Every vantage point in Craven Cottage has its pluses and minuses. I used to sit at the back of Johnny Haynes and from there I felt I had a really good appreciation of the game overall. Then we found a loophole that presented the chance to sit at the front of the Riverside at bargain prices. This meant a loss of overall perspective but a real sense of the game’s hurly burly, how physical it is, how little time there is. I once sat by the dugout on the halfway line and that brought home just how bunched the game is, how congested the middle third can be.
On Sunday we were right behind the goal and this showed me how little room for error there is in the penalty box. Split seconds determine absolutely everything. I’m a naturally worried person when teams attack Fulham so on a number of occasions early on I thought Fulham were in big trouble, only for someone to intervene at the very last moment.
The trouble is, “the last moment” can vary. I’ve harped on in the past about how goalkeepers can mislead us. Slow footwork from the outset can give the impression that a shot couldn’t be reached. But a good goalkeeper will be well positioned and well set so early that he might have made the save comfortably. This is how Kasey Keller, who never seemed to move, and Antti Niemi, who was an acrobat, can end up conceding about the same number of goals. One is in place early and doesn’t need to dive; the other isn’t but is agile enough to compensate. I haven’t mentioned him for a while, but this is partly why our old friend Paul Robinson routinely led the league in being beaten from outside the area. Robinson was world class close in but awful from distance. (Fulham never once tested him on this either.)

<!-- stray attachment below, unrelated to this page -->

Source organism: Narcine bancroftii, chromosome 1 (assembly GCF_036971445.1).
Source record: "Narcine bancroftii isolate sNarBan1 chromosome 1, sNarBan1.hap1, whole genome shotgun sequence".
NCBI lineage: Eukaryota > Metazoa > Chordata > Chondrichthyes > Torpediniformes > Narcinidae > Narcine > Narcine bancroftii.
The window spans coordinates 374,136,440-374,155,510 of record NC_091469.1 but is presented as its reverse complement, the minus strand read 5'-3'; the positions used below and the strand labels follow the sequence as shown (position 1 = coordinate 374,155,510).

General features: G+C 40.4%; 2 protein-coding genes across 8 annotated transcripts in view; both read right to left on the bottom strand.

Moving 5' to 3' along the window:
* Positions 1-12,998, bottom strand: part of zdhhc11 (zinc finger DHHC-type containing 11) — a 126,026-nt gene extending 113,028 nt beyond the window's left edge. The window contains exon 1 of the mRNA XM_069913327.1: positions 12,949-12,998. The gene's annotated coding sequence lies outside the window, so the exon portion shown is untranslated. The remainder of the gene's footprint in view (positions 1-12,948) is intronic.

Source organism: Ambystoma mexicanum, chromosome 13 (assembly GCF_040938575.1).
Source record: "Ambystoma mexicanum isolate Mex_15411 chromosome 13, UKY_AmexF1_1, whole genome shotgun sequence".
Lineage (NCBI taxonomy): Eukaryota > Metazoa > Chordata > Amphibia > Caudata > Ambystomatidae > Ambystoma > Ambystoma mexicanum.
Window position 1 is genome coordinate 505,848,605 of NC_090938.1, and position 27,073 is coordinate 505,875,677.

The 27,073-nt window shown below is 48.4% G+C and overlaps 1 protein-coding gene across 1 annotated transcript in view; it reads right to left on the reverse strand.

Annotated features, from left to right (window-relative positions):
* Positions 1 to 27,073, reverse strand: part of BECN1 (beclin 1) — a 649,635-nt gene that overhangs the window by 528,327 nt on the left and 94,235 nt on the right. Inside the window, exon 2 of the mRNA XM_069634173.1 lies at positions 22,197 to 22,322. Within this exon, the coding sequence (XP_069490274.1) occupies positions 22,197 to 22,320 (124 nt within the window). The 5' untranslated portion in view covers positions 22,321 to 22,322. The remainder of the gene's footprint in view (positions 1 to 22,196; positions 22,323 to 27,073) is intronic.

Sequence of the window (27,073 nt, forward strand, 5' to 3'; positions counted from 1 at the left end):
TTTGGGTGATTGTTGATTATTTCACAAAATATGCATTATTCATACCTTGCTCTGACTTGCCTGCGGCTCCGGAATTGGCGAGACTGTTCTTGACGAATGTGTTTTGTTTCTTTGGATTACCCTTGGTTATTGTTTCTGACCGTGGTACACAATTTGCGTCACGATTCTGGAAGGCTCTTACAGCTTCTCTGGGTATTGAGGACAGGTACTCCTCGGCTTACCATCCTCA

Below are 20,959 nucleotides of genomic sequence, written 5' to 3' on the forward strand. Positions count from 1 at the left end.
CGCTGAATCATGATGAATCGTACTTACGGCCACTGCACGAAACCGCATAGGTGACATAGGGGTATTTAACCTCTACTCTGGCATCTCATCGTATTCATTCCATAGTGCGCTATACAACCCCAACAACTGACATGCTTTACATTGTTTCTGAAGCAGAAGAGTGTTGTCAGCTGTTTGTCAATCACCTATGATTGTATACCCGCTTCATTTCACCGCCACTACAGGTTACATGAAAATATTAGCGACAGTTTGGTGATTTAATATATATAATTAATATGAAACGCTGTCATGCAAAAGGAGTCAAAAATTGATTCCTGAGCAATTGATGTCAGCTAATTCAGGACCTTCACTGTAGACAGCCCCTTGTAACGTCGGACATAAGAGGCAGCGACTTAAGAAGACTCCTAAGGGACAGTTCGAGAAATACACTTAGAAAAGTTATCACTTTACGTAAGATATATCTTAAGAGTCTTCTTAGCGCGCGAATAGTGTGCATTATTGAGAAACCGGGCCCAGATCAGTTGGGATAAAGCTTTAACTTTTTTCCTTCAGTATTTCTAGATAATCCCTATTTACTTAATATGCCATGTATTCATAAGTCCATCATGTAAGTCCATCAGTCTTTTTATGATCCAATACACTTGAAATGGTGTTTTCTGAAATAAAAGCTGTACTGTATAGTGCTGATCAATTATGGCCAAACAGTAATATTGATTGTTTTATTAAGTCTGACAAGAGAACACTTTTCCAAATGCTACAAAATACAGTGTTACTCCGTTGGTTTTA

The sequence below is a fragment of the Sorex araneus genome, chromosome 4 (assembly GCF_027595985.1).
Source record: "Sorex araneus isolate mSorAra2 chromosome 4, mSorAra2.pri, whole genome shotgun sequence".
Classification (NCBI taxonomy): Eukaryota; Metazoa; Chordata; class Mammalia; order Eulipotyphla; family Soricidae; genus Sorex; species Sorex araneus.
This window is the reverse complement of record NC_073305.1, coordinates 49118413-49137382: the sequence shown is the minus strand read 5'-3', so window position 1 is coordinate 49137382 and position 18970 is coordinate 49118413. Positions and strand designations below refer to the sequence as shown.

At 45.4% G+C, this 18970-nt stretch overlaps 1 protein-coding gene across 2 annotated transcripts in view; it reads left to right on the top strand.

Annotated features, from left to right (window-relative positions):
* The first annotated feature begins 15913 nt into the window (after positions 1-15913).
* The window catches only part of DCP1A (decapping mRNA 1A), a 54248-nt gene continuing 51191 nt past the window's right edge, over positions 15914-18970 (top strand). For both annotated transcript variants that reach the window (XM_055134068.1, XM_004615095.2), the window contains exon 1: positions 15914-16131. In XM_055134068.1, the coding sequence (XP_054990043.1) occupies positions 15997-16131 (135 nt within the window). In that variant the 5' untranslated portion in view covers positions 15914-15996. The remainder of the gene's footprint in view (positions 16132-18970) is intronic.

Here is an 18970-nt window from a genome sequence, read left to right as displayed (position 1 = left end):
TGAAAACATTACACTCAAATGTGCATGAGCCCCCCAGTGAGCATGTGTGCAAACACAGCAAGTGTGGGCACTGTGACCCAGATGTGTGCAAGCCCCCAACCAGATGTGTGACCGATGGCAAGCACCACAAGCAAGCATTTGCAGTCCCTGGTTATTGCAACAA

Anyway, I digress. One of the reasons Fulham have let in 80+ goals this season is that the last moment is too late now. With the lack of midfield protection our defence are being drawn into situations they don’t like. Our midfielders, who are under pressure, too, aren’t closing down quick enough. We’re too porous.
It’s not a massive thing. My sense is that the players are just a second too slow, a fraction under-organised, half a yard out of position. These are the margins you’re working to. Palace’s first goal on Sunday was typical. A free shot on the edge of the area, a centre-forward who was both unmarked and onside deep in the area, and in. There are no blunders there, but there are probably three or four small things that ought to have been done better. And again, that’s all it takes. Football is a very complex game and goals are rare, and as many teams are finding, the fine line between success and failure is tiny. Fulham were just off the pace in too many ways, a second too late to everything. This has been Fulham’s problem. It’s not the obvious mistakes that everyone said Philippe Senderos made – those were rarer than advertised and not usually costly – it’s the little things, those hundreds of moments where a good team gets things right and a bad team doesn’t. That’s how you concede 80+ goals a season.